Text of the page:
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The Silent Brain Killer In Autism

Updated: Oct 7, 2022


This topic that I am going to talk about is crucial for children on the spectrum.

It may explain why your child or teenager may have developed autism or have a severe level of autism.

One of the most decisive factors that can determine if you have mild or severe autism is inflammation.

Children with severe autism have almost seven times higher levels of inflammation than children with mild autism. So you got to take hold of inflammation.

Inflammation can be called the silent brain killer in autism and other neurological conditions.

Also, regulating inflammation can be applied to other neurological and psychiatric illnesses like seizures, depression, anxiety, etc.

Some of the factors that promote higher levels of inflammation are:

*Suboptimal levels of vitamin D (less than 40 ng/ml)

*Low omega-3 levels in your body (Omega-3 index)

*High levels of homocysteine, which is a brain toxin (blood work)

*Inflammatory diet with high sugar intake (white bread, white flour, and white pasta)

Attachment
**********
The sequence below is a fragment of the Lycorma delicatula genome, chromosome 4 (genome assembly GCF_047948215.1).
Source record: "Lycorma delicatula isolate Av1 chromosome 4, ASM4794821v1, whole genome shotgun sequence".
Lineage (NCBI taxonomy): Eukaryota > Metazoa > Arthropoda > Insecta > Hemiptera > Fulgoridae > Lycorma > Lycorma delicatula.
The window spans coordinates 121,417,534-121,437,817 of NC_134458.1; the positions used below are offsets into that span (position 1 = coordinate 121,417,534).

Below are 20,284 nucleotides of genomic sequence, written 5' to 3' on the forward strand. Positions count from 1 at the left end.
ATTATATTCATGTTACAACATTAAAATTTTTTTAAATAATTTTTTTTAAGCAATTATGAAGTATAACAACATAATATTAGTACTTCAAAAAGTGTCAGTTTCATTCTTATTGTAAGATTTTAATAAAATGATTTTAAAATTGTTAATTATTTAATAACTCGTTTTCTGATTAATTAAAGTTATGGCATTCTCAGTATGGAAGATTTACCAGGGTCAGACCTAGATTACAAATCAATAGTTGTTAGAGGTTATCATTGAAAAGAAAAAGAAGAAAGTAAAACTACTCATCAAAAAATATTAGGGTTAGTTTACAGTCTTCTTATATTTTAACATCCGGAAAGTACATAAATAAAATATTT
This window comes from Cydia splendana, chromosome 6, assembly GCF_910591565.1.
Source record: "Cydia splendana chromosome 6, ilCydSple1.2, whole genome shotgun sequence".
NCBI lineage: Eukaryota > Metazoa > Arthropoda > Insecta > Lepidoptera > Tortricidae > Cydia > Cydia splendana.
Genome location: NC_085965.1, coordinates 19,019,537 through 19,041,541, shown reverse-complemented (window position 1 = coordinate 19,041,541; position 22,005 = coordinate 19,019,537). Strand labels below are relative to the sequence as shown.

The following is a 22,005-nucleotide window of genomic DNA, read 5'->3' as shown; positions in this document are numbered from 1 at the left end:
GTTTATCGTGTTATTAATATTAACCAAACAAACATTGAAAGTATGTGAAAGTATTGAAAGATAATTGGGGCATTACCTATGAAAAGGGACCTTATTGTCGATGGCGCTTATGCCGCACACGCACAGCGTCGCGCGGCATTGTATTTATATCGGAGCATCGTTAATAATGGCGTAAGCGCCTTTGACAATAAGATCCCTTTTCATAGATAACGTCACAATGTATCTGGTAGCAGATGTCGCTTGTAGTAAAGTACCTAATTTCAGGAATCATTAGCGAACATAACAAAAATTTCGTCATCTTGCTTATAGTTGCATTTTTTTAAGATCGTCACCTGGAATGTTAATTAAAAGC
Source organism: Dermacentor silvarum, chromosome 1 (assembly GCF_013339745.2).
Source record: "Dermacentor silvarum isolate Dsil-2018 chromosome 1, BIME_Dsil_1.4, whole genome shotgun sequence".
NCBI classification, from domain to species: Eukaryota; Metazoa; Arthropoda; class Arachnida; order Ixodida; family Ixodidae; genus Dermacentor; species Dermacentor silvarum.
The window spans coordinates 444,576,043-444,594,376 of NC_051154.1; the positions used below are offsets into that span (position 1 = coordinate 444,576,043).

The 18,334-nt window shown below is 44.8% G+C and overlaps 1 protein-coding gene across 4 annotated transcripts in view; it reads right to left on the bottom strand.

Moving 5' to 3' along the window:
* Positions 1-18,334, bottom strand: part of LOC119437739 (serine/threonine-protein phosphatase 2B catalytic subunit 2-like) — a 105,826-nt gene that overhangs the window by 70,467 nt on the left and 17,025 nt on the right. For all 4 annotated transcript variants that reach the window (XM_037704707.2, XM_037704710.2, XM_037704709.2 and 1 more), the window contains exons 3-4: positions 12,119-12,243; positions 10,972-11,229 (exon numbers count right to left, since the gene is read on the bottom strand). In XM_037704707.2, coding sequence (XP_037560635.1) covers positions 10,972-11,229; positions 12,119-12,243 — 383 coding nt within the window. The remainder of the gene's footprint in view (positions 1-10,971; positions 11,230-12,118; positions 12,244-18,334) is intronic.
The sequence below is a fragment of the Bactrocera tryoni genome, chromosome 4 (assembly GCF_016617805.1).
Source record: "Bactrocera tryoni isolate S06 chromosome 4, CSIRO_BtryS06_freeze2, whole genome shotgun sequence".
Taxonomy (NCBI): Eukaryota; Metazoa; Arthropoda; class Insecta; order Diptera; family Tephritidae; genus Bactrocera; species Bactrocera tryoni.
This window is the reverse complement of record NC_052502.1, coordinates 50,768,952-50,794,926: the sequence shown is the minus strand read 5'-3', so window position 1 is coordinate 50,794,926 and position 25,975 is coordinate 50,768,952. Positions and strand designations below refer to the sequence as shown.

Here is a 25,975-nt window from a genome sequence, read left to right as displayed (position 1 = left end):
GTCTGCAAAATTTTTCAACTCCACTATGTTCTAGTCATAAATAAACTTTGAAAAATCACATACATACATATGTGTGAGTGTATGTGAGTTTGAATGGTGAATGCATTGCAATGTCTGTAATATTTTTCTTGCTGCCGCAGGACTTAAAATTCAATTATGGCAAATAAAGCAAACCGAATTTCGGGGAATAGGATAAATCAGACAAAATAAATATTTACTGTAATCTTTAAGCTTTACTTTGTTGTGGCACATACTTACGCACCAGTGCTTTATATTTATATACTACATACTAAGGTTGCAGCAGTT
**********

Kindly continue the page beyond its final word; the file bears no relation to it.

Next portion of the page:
*No exercise (Not even twenty minutes of exercise)

*Eating foods high in pesticides (

Remember, You are just one decision away from transforming your health and life. So make the decision, and don't look back.

In Health and Faith,

David Rivas

By the way, if you want to learn more about nutrition for brain health, my book Resilient Brain is available on Amazon. Here is the link>>


Cristiano, C., Lama, A., Lembo, F., Mollica, M. P., Calignano, A., & Mattace Raso, G. (2018). Interplay between peripheral and central inflammation in autism spectrum disorders: possible nutritional and therapeutic strategies. Frontiers in Physiology, 9, 184.

Khakzad, M. R., Javanbakht, M., Shayegan, M. R., Kianoush, S., Omid, F., Hojati, M., & Meshkat, M. (2012). The complementary role of high sensitivity C-reactive protein in the diagnosis and severity assessment of autism. Research in Autism Spectrum Disorders, 6(3), 1032-1037.

Liao, X., Liu, Y., Fu, X., & Li, Y. (2020). Postmortem studies of neuroinflammation in autism spectrum disorder: a systematic review. Molecular Neurobiology, 57(8), 3424-3438.

Disclaimer: The Content is not intended to be a substitute for professional medical advice, diagnosis, or treatment. Always seek the advice of your physician or other qualified health providers with any questions you may have regarding Autism or any other medical condition. You should not disregard professional medical advice or delay in seeking it because of something you have read on this website.

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